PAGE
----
|   5 |    TABLE ACCESS BY INDEX ROWID BATCHED| DRIVER   |     1 |    11 |     2   (0)| 00:00:01 |
|*  6 |     INDEX RANGE SCAN                  | DRV_I1   |     1 |       |     1   (0)| 00:00:01 |
--------------------------------------------------------------------------------------------------

Predicate Information (identified by operation id):
---------------------------------------------------
   2 - access("CLUSTERED">= (SELECT "VALUE" FROM "DRIVER" "DRIVER" WHERE "NAME"='Forty')
              AND "SCATTERED"=10 AND "CLUSTERED".le. (SELECT "VALUE" FROM "DRIVER" "DRIVER" WHERE
              "NAME"='FortyOne'))
       filter("SCATTERED"=10)
   4 - access("NAME"='Forty')
   6 - access("NAME"='FortyOne')

The big difference occurs at operation 2. You should notice two things – first, the estimate of rows is wrong by a factor of 10, but that’s not the point I want to chase. Secondly by default the optimizer has  selected the plan using the (far) more expensive index. This is a deliberately coded choice and if you have access to MOS then you should check Document ID 4112254.8: “CBO may not choose best index for single table access with unpeeked bind/function”.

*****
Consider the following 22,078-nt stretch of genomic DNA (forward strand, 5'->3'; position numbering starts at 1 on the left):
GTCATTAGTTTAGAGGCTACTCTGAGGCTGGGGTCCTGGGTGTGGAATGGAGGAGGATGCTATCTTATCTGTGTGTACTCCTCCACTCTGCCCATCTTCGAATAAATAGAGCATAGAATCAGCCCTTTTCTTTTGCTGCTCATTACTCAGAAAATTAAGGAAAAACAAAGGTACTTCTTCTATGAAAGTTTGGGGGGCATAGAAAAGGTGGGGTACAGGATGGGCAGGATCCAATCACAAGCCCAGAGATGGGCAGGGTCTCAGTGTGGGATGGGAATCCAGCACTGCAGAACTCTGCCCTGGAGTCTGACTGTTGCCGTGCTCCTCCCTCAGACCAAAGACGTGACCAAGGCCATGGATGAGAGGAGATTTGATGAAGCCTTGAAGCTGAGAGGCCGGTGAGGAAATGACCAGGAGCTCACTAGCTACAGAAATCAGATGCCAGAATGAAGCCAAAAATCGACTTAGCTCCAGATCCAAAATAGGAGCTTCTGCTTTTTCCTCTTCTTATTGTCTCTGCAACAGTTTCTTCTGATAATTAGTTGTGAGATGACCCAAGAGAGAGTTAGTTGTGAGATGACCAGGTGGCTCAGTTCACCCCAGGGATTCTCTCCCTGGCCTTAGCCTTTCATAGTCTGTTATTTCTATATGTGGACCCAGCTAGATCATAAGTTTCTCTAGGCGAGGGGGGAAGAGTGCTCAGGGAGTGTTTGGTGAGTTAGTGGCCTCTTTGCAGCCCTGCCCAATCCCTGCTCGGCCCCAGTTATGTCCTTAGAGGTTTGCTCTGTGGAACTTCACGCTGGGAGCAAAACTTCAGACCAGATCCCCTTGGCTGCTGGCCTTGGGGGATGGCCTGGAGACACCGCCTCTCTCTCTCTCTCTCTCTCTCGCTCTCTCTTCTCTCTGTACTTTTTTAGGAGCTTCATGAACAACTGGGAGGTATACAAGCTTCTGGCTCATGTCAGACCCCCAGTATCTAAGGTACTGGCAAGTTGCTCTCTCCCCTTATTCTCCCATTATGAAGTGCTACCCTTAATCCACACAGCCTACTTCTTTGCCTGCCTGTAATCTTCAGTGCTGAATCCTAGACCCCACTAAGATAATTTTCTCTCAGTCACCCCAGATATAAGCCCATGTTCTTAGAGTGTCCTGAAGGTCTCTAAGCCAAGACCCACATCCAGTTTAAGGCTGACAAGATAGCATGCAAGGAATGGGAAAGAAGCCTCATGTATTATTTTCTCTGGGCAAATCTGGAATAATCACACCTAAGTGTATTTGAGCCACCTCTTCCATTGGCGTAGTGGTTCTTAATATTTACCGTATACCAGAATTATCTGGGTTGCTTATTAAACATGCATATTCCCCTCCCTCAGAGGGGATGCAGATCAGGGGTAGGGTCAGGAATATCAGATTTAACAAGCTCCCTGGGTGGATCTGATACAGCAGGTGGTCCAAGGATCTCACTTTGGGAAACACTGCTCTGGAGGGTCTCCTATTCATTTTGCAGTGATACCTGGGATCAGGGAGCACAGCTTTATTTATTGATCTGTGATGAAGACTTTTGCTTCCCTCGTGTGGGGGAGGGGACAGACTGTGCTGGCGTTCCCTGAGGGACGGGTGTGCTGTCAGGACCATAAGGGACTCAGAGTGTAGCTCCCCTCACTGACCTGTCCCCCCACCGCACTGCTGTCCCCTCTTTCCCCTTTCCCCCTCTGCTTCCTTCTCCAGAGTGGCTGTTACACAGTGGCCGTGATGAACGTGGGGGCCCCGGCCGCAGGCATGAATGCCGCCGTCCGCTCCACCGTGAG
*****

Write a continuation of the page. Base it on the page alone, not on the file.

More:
Rerun the test (unhinted) after issuing.

alter session set events '38036 trace name context forever, level 10'

You will find that the optimizer automatically takes the path using the lower cost index. For values of 10 or higher Oracle will pick the lower cost index, for values of 9 or less the optimizer will stick with the higher cost index.